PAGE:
But I was afraid of challenging her beliefs outright because I didn't want to alienate her or stop her from telling me what was frightening her, so I quickly said that it didn't matter *what* was making her feel so afraid, it only mattered *that* she felt so afraid, and that was what we needed to think more about. Where is the fear coming from, and what can we do to get rid of it?

Happily, this lady had a very switched-on and level-headed family supporting her; and with our encouragement of her and their practical arrangements she was persuaded to see her doctors and be open about how she was feeling. The last time I saw her she seemed much more relaxed and positive, had just had her hair done (never underestimate the morale boost of a new hair-do), and presumably had stopped calling the police to insist they arrest all males under twenty in her street.

You've begun very well by listening to your mother's anxieties and taking them seriously. I think you might have skipped ahead a bit too fast by trying to get the mental exam done surreptitiously, as it were. Once the dust has settled and you're on sympathetic speaking terms again, go back a step and encourage her again to talk about what she's noticed that is worrying her. Then using questions, rather than making suggestions, ask her what she, as a nurse of long standing, thinks might be going on and help her to examine her theories.

When you say the paranoia has been going on for years, how many years? Any other symptoms, or changes in her? Any past history of mental ill health?
Helpful Answer (5)
Reply to Countrymouse
Report

This happened with my mother-in-law. Does she have a primary care physician? If so you can make an “annual physical” appointment for her and yes, tell him or her behind your Mom’s back that he needs to refer her to a neurologist who can give her the required tests (neurotrax) to determine if it is dementia. You can sort of stay out of it if the doctor’s office would call her to remind her of her “annual physical.”He can say she needs a check up because of aging. A neurologist can prescribe aricept and namenda and see if that helps with memory but she may actually need a psychiatric medication with the paranoia and what amounts to delusional thinking. Best of luck.
Helpful Answer (5)
Reply to KathleenQ
Report
shad250 Sep 6, 2020
Good luck with that
(4)
Report
She may have dementia, but she definitely has mental health issues. I would suggest she see the doctor for a physical to rule out causes: blood chemistry imbalances, infections, brain tumors, stroke... which may be responsible for her altered reality. If those do not work, her doctor can place consults to neurology for dementia evaluation and psychiatry for mental health evaluation. No matter the cause, your mom deserves to get treatment so she can live with less anxiety and you can understand better the cause of her problems.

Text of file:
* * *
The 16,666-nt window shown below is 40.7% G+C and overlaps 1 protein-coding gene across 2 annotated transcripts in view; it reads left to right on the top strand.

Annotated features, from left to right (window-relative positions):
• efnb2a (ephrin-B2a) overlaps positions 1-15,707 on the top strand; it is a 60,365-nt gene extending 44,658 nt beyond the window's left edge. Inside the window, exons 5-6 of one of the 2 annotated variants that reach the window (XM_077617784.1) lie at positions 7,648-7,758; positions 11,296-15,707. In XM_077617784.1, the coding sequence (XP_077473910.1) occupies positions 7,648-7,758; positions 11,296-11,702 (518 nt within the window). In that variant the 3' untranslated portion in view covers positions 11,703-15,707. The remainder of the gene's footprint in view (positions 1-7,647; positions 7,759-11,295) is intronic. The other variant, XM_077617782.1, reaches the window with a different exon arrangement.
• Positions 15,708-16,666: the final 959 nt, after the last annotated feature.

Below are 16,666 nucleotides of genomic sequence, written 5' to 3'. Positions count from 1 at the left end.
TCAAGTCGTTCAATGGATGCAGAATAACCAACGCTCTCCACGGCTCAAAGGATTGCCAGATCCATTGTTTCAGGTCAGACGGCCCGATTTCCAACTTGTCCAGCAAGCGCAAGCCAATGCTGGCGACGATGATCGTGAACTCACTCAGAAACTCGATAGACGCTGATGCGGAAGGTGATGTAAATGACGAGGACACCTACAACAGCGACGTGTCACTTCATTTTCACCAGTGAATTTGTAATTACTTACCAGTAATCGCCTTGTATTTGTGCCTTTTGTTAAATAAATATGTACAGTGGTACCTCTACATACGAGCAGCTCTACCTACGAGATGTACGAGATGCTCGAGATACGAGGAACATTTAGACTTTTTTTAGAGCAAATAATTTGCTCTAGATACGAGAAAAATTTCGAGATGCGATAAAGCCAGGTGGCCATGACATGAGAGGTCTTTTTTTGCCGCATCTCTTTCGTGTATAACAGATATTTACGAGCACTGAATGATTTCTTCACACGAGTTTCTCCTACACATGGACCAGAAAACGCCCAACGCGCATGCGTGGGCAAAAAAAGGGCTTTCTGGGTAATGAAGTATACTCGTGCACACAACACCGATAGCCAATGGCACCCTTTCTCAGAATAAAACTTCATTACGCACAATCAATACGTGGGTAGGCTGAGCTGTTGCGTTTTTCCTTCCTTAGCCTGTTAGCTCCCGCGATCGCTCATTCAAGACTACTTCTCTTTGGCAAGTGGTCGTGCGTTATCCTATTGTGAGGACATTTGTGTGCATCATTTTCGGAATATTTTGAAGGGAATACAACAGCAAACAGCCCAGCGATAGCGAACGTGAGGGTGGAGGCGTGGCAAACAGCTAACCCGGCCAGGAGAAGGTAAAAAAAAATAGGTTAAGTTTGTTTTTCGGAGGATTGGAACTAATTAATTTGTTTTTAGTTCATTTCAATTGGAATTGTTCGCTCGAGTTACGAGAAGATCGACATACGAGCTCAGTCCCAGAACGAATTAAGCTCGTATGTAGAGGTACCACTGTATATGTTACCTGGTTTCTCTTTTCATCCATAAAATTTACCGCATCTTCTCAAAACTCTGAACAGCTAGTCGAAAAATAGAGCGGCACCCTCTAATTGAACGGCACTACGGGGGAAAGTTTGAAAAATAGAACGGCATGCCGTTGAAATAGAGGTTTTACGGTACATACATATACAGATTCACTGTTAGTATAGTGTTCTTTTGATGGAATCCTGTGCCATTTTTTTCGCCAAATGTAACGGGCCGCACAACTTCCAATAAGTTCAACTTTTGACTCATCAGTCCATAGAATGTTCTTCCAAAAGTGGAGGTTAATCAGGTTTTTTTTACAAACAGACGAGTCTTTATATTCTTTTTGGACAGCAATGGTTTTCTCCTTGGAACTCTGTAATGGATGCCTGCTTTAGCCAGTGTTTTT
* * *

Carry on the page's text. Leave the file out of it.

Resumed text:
Helpful Answer (5)
Reply to Taarna
Report

first has she been checked for an underlying infection (UTI), if not, get that done. if IT is early dementia, she won't believe you because its a brain thing.  I was going to say you could tell her there is medication to slow the process but IF she thinks you are after her, she might not take it.  that's another issue in itself.  All you can do is keep reminding her that with all the security measures in place that no one is trying to hurt her. that maybe she did some things that she just don't remember.  I know my mother told me that IF she ever starts getting like that to let her know.  I do tell her that she does repeat some things sometimes but then I figure why bother cause she doesn't remember.  Old age does a lot to our brains.........is she drinking enough water, she might be getting dehydrated a little.  I already know that my mother said if she gets bad she wants to go into the NH where my father was (he just passed this May). he also had dementia.  Now when the time comes for her to go might be another story and I might be on here myself asking for guidance but with already going thru it with one person, I know what to look for.  I wish you luck that your mom with some gentle assurance that she will calm herself and realize that she does need some help.  But be prepared for different reactions/outbursts,etc as the different stages present themselves in different ways.
Helpful Answer (3)
Reply to wolflover451
Report

Delusions are a symptom of dementia. My mother, also a nurse, would call me, usually at night, saying she had seen a lizard or a mouse or something in her room. She would say "I’m not nuts!" I would reassure her that I was sure she thought she saw something, maybe it was a shadow, etc.

Mom would hide her "valuables" and later tell me someone had stolen the item. A search would always turn it up, with her claiming she didn’t know how it got there. "Someone is playing games with me!" she would say. Sigh.

I would try to explain that her brain was causing the problem, which she knew was true but so hard to accept. She was so fearful of losing her mind. Sadly she is now in Memory Care with little comprehension of anything.
Helpful Answer (2)
Reply to Frances73
Report

See All Answers
Ask a Question
Subscribe to
Our Newsletter